About Data Formats

Each bit of data in an event must be written in a supported data format. A data format is essentially a C++ class, where a class defines a data structure (a data type with data members). The term data format can be used to refer to the format of the data written using the class (e.g., data format as a sort of template), or to the instantiated class object itself. The DataFormats package and the SimDataFormats package (for simulated data) in the CMSSW CVS repository contain all the supported data formats that can be written to an Event file. So, for example, if you wish to add data to an Event, your EDProducer module? must instantiate one or more of these data format classes.

Data formats (classes) for reconstructed data, for example, include Reco.Track, Reco.TrackExtra, and many more. See the Reference Manual section RECO data tier for the full listing.

About Data Tiers

Event information from each step in the simulation and reconstruction chain is logically grouped into what we call a data tier. Examples of data tiers include RAW and RECO, and for MC, GEN, SIM and DIGI. A data tier may contain multiple data formats, as mentioned above for reconstructed data. A given dataset may consist of multiple data tiers, e.g., the term GenSimDigi includes the generation (MC), the simulation (Geant) and digitalization steps. The most important tiers from a physicist's point of view are probably RECO (all reconstructed objects and hits) and AOD (a smaller subset of RECO). The following table gives an overview.

E.g., the RAW data tier collects detector data after online formatting plus some trigger results, while the RECO tier collects reconstructed objects.

Data Tier Listing

Event Format Contents Purpose Data Type Ref Event Size (MB)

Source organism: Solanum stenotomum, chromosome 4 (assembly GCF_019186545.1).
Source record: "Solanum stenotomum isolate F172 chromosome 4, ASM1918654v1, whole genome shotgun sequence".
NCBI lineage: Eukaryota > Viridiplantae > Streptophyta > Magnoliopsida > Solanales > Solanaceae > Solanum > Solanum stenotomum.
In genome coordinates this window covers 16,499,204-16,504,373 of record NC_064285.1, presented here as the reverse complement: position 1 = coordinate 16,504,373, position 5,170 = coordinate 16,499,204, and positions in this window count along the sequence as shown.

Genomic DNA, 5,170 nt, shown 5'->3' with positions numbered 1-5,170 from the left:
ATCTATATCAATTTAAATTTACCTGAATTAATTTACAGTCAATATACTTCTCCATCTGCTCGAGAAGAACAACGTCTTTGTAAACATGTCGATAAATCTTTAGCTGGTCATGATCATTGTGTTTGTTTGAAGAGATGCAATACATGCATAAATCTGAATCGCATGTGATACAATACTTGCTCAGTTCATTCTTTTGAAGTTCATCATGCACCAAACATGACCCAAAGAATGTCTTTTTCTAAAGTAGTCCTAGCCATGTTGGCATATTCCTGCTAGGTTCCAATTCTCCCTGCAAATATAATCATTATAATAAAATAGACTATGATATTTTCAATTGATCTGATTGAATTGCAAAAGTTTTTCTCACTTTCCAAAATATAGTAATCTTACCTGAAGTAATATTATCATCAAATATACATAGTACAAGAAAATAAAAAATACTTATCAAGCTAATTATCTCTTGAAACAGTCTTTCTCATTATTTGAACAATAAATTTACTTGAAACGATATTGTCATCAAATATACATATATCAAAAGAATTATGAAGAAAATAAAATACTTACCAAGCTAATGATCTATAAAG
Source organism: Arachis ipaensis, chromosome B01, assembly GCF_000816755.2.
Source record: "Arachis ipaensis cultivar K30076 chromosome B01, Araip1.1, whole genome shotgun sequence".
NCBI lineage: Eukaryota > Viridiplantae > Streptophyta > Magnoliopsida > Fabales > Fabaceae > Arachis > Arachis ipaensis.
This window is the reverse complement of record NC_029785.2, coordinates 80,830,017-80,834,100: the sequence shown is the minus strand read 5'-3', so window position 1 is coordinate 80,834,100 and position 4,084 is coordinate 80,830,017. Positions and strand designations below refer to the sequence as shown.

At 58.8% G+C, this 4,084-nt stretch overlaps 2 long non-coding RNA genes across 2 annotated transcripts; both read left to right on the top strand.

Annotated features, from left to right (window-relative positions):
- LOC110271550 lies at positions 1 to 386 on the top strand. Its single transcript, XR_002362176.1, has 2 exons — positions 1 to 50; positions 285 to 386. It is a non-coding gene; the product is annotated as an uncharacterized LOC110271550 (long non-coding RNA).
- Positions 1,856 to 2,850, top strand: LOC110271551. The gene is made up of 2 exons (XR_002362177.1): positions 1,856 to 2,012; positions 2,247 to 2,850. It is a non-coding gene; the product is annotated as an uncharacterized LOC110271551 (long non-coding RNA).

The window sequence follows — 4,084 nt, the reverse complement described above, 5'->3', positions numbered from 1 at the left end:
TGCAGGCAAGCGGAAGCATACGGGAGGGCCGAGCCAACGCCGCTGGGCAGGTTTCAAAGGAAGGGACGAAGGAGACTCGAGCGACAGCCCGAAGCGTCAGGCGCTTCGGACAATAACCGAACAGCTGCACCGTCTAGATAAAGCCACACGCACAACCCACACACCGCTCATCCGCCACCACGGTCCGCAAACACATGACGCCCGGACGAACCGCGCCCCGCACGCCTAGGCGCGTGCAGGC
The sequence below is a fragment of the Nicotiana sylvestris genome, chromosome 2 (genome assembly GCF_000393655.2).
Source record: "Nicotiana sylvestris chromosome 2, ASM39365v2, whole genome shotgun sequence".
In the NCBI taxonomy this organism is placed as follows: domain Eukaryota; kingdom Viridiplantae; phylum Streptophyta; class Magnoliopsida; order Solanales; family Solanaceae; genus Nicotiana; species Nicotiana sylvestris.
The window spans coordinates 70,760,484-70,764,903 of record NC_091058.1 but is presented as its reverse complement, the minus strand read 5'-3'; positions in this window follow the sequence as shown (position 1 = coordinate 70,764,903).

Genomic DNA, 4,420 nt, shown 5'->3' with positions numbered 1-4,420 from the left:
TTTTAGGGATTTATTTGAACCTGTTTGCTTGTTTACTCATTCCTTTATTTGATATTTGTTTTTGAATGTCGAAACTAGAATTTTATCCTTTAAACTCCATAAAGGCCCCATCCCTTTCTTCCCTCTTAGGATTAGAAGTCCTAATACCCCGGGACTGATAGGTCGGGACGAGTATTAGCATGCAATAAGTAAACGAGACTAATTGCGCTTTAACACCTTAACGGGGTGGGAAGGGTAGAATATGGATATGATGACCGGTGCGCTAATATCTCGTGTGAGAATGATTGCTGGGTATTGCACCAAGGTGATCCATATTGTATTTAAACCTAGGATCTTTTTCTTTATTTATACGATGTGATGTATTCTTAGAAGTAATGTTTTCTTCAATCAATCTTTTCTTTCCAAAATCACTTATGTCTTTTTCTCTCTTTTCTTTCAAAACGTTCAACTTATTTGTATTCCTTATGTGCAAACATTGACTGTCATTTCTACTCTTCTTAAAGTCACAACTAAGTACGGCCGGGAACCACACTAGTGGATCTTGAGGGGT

DAQ-RAW Detector data from front end electronics + L1 trigger result. Primary record of physics event. Input to online HLT   1-1.5
RAW Detector data after online formatting, the L1 trigger result, the result of the HLT selections (HLT trigger bits), potentially some of the higher level quantities calculated during HLT processing. Input to Tier-0 reconstruction. Primary archive of events at CERN.   1.5
RECO Reconstructed objects (tracks, vertices, jets, electrons, muons, etc.) and reconstructed hits/clusters Output of Tier-0 reconstruction and subsequent rereconstruction passes. Supports re-finding of tracks, etc. RECO & AOD 0.25
AOD Subset of RECO. Reconstructed objects (tracks, vertices, jets, electrons, muons, etc.). Possible small quantities of very localised hit information. Physics analysis, limited refitting of tracks and clusters RECO & AOD 0.05
TAG Run/event number, high-level physics objects, e.g. used to index events. Rapid identification of events for further study (event directory).   0.01
FEVT Full Event: Term used to refer to RAW+RECO together (not a distinct format). multiple   1.75
GEN Generated Monte Carlo event -   -
SIM Energy depositions of MC particles in detector (sim hits). -   -
DIGI Sim hits converted into detector response. Basically the same as the RAW output of the detector. -   1.5
The Data Type Ref column entries point to the CMSSW Reference Manual, which is not complete.

Data Tiers: Reconstructed (RECO) Data and Analysis Object Data (AOD)

RECO data contains objects from all stages of reconstruction. AOD are derived from the RECO information to provide data for physics analyses in a convenient, compact format. Typically, physics analyses don't require you to rerun the reconstruction process on the data. Most physics analyses can run on AOD data.



RECO is the name of the data-tier which contains objects created by the event reconstruction program. It is derived from RAW data and provides access to reconstructed physics objects for physics analysis in a convenient format. Event reconstruction is structured in several hierarchical steps:

  1. Detector-specific processing: Starting from detector data unpacking and decoding, detector calibration constants are applied and cluster or hit objects are reconstructed.